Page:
Cooking Hawai’ian Food Isn’t Just Chef Sheldon Simeon’s Passion — It’s What Brings Him Comfort
When Hawai’ian chef Sheldon Simeon thinks about comfort, his mind immediately goes to coming home after a day at the beach. A bowl of saimin — a dish of noodles, broth and spam — warms him up after wading in the cool waters. Sometimes, it’s sugary malasada, known as Portueguese donuts, that comfort him, and other times, it’s a local soup of stew. Care, simplicity and warmth bring comfort to the chef’s life, but like many in his Hawaii’an community, it’s not only about the food.
“All of this [food] is all comfort to me, but the biggest comfort is when you’re sharing it surrounded by your family and your loved ones,” Simeon told me this spring.
Simeon became a household name as he competed on Season 10 of Bravo’s “Top Chef.” A fan favorite and competition finalist, Simeon has gone on to open award-winning restaurants LINEAGE and Tin Roof. His new cookbook, “Cook Real Hawai’i,” tells a myriad of stories about history, family and community through Hawai’ian food.
“We wanted to put the word ‘real’ in it to really capture people’s attention about the depth of our culture,” Simeon said. “We’re much more than pineapples on pizza or shredded pig in the cooked underground oven at a luau. We are this culture that is based in diversity.”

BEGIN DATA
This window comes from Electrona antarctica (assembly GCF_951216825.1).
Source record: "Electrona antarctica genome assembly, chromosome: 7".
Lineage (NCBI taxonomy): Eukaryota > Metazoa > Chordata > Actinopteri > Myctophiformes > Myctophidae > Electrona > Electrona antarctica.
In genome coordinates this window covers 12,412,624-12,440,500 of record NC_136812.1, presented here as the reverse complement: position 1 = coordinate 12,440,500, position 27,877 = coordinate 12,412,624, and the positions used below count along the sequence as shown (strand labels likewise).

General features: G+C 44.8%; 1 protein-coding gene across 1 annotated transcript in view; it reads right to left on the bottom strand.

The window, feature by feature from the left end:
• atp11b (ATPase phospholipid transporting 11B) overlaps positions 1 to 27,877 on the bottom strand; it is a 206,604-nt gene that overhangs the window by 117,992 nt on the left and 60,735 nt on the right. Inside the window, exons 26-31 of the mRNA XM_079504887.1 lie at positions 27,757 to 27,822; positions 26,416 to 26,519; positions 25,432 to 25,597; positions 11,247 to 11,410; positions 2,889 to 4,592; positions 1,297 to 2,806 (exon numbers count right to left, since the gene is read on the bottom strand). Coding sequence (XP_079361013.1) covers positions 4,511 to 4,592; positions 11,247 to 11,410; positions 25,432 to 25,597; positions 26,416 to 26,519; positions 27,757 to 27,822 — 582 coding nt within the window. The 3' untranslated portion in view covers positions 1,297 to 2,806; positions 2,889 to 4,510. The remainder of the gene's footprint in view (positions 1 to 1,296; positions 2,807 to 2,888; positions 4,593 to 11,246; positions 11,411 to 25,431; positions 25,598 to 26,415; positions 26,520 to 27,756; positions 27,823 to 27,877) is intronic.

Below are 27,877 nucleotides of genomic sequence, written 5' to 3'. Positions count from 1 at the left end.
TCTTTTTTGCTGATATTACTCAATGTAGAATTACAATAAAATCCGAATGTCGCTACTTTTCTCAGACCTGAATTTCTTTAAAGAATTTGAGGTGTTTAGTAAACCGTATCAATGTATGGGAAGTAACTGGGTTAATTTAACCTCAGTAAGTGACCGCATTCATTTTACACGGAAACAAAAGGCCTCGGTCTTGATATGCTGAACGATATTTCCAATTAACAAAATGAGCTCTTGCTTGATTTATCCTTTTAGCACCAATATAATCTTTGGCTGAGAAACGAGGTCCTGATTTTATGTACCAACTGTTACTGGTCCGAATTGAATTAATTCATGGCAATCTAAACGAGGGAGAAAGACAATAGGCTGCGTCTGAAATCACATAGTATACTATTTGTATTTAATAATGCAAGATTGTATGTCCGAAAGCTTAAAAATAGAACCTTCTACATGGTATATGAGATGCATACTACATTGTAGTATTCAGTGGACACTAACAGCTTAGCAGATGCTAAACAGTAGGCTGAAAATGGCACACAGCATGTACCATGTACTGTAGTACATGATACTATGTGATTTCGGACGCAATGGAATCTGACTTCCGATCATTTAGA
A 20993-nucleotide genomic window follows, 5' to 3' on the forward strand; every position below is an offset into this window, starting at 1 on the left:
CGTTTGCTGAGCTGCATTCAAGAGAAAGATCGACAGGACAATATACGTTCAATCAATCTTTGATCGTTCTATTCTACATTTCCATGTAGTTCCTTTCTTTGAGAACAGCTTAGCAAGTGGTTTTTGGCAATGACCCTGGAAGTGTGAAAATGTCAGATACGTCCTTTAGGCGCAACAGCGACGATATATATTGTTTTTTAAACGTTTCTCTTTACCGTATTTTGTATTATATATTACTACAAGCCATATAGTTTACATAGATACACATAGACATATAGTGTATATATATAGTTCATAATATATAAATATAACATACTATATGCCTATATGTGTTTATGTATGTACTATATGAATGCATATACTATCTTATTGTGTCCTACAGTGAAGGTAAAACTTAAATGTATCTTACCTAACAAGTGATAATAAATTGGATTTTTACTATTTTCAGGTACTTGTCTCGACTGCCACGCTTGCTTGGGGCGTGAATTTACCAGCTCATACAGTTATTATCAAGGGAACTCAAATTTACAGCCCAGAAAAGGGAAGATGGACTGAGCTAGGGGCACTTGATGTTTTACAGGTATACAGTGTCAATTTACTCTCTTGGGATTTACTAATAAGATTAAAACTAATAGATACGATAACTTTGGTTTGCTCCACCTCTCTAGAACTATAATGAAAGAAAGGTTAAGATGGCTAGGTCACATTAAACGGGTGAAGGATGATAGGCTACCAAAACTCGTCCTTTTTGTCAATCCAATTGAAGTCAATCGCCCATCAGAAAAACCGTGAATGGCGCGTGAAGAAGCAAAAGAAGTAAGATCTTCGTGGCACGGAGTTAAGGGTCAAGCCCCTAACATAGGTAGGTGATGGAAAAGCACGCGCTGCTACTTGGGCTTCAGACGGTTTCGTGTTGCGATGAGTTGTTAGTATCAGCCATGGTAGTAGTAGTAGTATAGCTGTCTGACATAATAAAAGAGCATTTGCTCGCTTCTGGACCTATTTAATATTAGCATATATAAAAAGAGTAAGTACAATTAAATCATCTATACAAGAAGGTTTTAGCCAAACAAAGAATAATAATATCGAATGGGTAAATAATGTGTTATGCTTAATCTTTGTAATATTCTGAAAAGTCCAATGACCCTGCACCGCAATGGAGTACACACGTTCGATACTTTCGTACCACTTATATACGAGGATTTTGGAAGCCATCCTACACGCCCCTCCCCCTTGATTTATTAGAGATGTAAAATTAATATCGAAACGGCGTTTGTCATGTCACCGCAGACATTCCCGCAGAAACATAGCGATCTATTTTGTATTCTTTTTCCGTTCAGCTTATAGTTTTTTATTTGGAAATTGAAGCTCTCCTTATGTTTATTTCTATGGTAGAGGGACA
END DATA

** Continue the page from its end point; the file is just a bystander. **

Born and raised in Hilo, Hawai’i, the third-generation Filipino-American uses “Cook Real Hawai’i” as a vivid opportunity to share the diversity and rich history of Hawai’ian cuisine. An immigrant-heavy tropical oasis, Filipino, Japanese and Portuguese culinary traditions heavily influence Hawai’ian culture and food, which is also deeply rooted in indigenous Hawai’ian ingredients and cooking practices.
Sheldon, who is of Filipino heritage, communicates this incredible diversity through recipes like spam musubi, garden poke, loco moco gravy rice and chicken liver mousse. These dishes — and so many others in the book — help tell the story of a state that’s often been showcased through aimless travelogues, stereotypical movies and the stories of non-Hawaiian tourists.
“What I hope that we did with this cookbook is that we’ll make people dive in deeper and see that we’re a lot more than just what you can experience at a resort,” Simeon said. “Talk to the workers and talk to the people from the community who are at these resorts, and you’ll find that it’s amazing and you can go into real depth and almost a grittiness of our history of Hawai’i through its food.”